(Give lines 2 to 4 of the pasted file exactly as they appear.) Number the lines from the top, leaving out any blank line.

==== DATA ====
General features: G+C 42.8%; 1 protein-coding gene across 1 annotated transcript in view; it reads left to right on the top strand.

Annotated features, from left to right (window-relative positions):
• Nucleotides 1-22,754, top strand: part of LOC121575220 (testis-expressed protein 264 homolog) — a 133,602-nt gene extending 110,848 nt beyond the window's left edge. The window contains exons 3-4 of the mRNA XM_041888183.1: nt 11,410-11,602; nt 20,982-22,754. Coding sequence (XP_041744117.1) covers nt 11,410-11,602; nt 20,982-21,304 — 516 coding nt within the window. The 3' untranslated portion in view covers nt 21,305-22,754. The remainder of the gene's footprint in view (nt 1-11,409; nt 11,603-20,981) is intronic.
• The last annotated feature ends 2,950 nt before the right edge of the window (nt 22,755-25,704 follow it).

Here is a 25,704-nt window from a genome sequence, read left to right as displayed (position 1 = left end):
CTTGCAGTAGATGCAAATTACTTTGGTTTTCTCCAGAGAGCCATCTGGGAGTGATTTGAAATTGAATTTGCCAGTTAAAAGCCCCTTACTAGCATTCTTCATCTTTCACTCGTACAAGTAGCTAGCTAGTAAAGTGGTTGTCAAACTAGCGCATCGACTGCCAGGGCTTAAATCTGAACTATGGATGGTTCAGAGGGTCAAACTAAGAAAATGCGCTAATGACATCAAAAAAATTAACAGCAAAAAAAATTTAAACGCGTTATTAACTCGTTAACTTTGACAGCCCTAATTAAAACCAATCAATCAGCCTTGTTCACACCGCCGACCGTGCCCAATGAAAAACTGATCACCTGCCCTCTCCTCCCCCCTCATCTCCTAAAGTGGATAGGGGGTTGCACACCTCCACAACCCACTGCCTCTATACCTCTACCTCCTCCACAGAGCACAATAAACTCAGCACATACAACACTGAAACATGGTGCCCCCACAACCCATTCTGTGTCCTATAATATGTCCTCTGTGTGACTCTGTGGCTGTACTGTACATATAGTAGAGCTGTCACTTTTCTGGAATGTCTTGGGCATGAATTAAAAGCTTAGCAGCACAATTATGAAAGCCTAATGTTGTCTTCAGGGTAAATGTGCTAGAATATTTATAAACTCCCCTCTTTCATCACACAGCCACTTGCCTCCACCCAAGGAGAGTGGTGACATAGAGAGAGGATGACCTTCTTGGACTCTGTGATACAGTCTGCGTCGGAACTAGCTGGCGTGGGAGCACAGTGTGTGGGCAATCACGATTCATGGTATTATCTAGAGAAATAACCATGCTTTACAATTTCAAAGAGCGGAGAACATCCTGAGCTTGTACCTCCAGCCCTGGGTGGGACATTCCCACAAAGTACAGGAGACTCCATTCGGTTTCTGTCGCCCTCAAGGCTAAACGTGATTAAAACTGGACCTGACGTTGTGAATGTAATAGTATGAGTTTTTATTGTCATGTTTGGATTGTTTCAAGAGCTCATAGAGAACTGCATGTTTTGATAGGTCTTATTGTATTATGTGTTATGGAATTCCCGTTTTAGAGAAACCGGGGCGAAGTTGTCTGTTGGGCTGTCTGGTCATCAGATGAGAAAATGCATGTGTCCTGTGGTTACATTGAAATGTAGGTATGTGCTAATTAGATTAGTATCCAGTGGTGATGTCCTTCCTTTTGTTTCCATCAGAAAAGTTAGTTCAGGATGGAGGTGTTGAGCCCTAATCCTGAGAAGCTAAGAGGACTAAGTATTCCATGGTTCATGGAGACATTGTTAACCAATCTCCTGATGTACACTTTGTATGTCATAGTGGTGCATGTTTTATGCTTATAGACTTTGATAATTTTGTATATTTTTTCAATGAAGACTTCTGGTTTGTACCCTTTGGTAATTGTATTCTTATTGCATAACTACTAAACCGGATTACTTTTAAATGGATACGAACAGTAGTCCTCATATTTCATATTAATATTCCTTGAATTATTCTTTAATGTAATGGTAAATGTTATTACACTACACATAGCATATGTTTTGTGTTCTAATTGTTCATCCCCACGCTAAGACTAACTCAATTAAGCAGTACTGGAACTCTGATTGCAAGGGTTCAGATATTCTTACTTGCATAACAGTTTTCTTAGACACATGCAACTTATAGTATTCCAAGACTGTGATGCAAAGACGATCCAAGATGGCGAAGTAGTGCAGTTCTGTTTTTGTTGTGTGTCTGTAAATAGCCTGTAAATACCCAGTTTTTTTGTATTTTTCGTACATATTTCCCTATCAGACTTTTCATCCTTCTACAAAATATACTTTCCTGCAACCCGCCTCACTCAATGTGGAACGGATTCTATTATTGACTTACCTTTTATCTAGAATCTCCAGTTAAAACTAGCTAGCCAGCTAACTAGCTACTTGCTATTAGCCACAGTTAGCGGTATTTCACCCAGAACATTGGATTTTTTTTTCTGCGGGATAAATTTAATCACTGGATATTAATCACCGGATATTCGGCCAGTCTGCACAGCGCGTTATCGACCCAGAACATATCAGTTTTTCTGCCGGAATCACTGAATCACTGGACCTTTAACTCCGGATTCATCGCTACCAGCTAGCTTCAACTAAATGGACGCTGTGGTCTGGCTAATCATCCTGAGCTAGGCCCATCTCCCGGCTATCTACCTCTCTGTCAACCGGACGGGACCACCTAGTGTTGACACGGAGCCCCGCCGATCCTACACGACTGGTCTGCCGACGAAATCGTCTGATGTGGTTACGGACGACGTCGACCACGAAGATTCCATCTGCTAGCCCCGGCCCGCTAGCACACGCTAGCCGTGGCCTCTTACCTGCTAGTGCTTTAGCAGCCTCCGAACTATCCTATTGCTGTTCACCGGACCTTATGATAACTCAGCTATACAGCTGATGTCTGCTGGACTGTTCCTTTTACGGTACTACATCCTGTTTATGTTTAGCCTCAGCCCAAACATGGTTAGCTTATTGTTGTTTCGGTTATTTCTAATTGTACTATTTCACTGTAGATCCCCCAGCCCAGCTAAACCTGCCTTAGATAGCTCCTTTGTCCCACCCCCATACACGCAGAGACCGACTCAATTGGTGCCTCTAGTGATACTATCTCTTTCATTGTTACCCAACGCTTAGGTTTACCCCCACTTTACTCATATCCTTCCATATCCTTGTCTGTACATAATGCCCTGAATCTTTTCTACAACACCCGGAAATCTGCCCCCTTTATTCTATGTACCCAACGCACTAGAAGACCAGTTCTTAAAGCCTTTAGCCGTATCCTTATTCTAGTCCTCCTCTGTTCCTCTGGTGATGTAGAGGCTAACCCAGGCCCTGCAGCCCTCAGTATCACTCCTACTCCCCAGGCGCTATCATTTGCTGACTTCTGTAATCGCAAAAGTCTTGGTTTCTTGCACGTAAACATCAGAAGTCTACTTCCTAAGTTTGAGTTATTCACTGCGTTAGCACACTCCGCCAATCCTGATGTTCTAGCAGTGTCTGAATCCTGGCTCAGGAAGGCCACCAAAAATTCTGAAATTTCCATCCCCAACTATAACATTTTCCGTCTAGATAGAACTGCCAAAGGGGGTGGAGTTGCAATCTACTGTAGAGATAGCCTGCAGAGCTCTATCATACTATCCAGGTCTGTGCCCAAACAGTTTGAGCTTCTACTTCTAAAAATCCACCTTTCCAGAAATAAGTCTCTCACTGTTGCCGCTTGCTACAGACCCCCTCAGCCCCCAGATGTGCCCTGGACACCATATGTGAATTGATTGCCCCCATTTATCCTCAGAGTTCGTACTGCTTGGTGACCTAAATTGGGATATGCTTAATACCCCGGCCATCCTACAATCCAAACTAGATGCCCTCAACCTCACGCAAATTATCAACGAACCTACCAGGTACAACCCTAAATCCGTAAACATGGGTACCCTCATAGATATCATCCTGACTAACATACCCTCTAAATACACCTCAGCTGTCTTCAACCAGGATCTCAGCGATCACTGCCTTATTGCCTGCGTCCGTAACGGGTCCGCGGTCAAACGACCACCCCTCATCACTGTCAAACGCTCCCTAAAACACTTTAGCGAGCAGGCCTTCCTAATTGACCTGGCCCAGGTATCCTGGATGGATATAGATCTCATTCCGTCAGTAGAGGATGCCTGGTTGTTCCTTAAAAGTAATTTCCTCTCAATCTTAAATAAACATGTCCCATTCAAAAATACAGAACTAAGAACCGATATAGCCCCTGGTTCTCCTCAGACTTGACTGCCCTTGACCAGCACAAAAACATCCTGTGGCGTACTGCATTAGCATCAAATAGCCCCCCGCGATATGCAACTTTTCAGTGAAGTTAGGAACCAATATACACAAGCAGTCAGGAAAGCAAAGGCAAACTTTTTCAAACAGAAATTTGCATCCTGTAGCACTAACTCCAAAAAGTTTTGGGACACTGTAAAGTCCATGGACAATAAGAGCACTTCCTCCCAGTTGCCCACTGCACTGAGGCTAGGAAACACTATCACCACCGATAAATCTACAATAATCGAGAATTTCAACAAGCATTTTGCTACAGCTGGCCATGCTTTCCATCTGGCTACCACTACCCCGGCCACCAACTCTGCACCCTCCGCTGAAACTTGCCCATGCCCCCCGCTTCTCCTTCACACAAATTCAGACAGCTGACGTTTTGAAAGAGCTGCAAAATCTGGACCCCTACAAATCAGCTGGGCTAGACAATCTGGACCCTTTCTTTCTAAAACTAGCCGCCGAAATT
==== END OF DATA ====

Annotated features, from left to right (window-relative positions):
• Nucleotides 1-22,754, top strand: part of LOC121575220 (testis-expressed protein 264 homolog) — a 133,602-nt gene extending 110,848 nt beyond the window's left edge. The window contains exons 3-4 of the mRNA XM_041888183.1: nt 11,410-11,602; nt 20,982-22,754. Coding sequence (XP_041744117.1) covers nt 11,410-11,602; nt 20,982-21,304 — 516 coding nt within the window. The 3' untranslated portion in view covers nt 21,305-22,754. The remainder of the gene's footprint in view (nt 1-11,409; nt 11,603-20,981) is intronic.
• The last annotated feature ends 2,950 nt before the right edge of the window (nt 22,755-25,704 follow it).